Welcome to our weekly privacy newsletter to read the latest privacy-related news from across the globe. We classify our weekly privacy newsletter into three parts namely Applause, Breaches and Current News (ABC's) of Privacy news. For any feedback on our weekly newsletter, please feel free to send your comments to social@oneDPO.com.
The Australian Competition and Consumer Commission (ACCC) has finalized the rules governing the Consumer Data Right (CDR). The CDR allows individuals to "own" their data by granting them open access to their banking, energy, phone, and internet transactions, as well as the right to control who can have it and who can use it. Experts feel it has the potential to protect and empower consumers.
Israeli political party the Likud has uploaded the full register of Israeli voters to an application, causing the leak of personal data on 6,453,254 citizens. The information includes the full names, identity card numbers, addresses, and gender of every single eligible voter in Israel, as well as the phone numbers. Likud uploaded the voter registry to the Elector app, which is used by the party to manage Election Day. It is further unknown how many people gained access to the data and downloaded it.
Health Share of Oregon, the state's largest Medicaid coordinated care organization (CCO), said that the organization contracted non-emergent medical transportation vendor GridWorks suffered a break-in, and a laptop was stolen subsequently. Information contained on the laptop included names, addresses, phone numbers, dates of birth, Social Security numbers, and Medicaid ID numbers. The company cannot confirm whether the information was sold online.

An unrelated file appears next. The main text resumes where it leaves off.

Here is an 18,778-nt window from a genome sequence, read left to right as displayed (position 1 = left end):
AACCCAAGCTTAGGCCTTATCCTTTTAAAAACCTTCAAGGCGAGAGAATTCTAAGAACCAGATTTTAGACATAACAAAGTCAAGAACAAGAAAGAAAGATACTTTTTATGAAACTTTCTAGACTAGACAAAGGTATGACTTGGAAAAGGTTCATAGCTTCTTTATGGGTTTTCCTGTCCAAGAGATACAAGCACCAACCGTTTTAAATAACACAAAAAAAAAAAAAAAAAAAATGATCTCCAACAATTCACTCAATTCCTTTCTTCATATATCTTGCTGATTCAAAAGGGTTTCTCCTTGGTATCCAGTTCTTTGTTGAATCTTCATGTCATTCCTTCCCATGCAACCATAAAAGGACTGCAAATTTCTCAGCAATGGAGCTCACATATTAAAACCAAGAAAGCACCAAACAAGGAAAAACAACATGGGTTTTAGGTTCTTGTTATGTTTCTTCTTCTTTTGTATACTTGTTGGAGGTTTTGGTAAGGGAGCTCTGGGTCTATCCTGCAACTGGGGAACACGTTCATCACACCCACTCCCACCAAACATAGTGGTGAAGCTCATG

A software error in Denmark's government tax portal has accidentally exposed the personal identification (CPR) numbers of 1.26 million Danish citizens. An audit by the Danish Agency for Development discovered the software error and the subsequent leak. This bug exposed approximately details for more than 1.2 million Danish tax-payers.
The Spanish data protection authority, the AEPD, fined mobile network operator Xfera Móviles 60,000 euros for violations of the EU General Data Protection Regulation. A complainant alleged that changes were made to their account without consent, and the company possessed sensitive information such as the account details and email address.
Child-Welfare Activists confronted Facebook as it moves forward with a plan to encrypt all of its messaging platforms. Child welfare activists feel that encryption would allow child predators to operate with impunity across the company's apps. The company, however, said it was building safety measures for children and working closely with child safety experts.
A San Francisco-based company Unity Technologies has agreed to settle a class-action complaint about allegedly violating children's privacy by harvesting data for ad-targeting purposes. The affected children's parents alleged that the ad-tech companies collected identifiers as well as personal data such as the user language, time zone, and mobile network.